I took a PlanetEye in June. I found a conceptually interesting product that wasn't ready for real-world use. Since then, the site has opened to the public and gone through a redesign. It's now worth checking out for planning vacation travel.at
The organizing principle of PlanetEye is the "Travel Pack," which is a way of categorizing your destinations. You can create a Travel Pack for anywhere you're going and then drop restaurants, hotels, and activities into it. Photos of your destination or activity (from other users) show up on a Pack page, and PlanetEye will put a Pack's items all on a map for you and let you easily share your Pack with others. I'm thinking of creating a "Rafe's S.F. Visitor Guide" pack to send to people who come to visit our home.
Packs also recommend alternate activities. At some point, they'll will be prioritized based on a social formula; right now they just seem to be highly rated professional reviews. Which brings us to the best part of this service: the content. PlanetEye aggregates professional reviews and makes them all easy to find and discover. There are a few useful expert articles on the site as well. And it's a very attractive site--more travel magazine than utility. Combined with its recommendation system and Travel Pack organizational scheme, it makes for a good system to collect activities, lodging, and dining options for a location.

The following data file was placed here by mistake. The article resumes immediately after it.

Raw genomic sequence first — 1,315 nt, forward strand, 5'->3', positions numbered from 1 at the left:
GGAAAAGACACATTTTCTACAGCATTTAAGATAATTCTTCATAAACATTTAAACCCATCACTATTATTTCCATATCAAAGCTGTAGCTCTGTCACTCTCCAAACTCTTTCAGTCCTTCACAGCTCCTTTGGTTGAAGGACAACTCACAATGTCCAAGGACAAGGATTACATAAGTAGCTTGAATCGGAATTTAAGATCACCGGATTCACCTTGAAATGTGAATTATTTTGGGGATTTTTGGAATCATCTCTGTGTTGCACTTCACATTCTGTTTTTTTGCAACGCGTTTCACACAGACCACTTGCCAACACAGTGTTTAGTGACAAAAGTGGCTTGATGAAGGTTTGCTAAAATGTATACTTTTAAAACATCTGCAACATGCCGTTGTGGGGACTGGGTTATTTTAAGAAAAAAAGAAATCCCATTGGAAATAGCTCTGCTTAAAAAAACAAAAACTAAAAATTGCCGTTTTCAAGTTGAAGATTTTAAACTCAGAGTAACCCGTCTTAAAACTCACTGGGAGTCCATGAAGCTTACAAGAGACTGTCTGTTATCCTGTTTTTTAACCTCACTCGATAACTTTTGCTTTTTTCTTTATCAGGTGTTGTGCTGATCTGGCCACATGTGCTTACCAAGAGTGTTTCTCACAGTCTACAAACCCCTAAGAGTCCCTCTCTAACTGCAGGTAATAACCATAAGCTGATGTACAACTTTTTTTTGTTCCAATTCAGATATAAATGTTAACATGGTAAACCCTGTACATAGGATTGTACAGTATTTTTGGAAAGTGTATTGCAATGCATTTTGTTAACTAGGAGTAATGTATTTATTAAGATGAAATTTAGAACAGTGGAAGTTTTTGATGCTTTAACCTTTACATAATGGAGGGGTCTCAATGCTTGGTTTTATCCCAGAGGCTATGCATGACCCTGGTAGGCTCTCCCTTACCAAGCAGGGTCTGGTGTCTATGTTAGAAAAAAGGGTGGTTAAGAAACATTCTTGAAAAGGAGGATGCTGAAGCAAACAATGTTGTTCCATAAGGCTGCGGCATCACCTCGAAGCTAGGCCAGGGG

However, the system doesn't do enough for you once you've built your checklist. Yes, it does connect you to hotel sites for reservations and to OpenTable to book restaurants. But there's no timeline view of your activities to go with the map view, so planning your attack on a vacation spot is still a manual process. I'd like to see a planner like TripIt, or a printed city guide like Offbeat Guides, to go with my Travel Packs.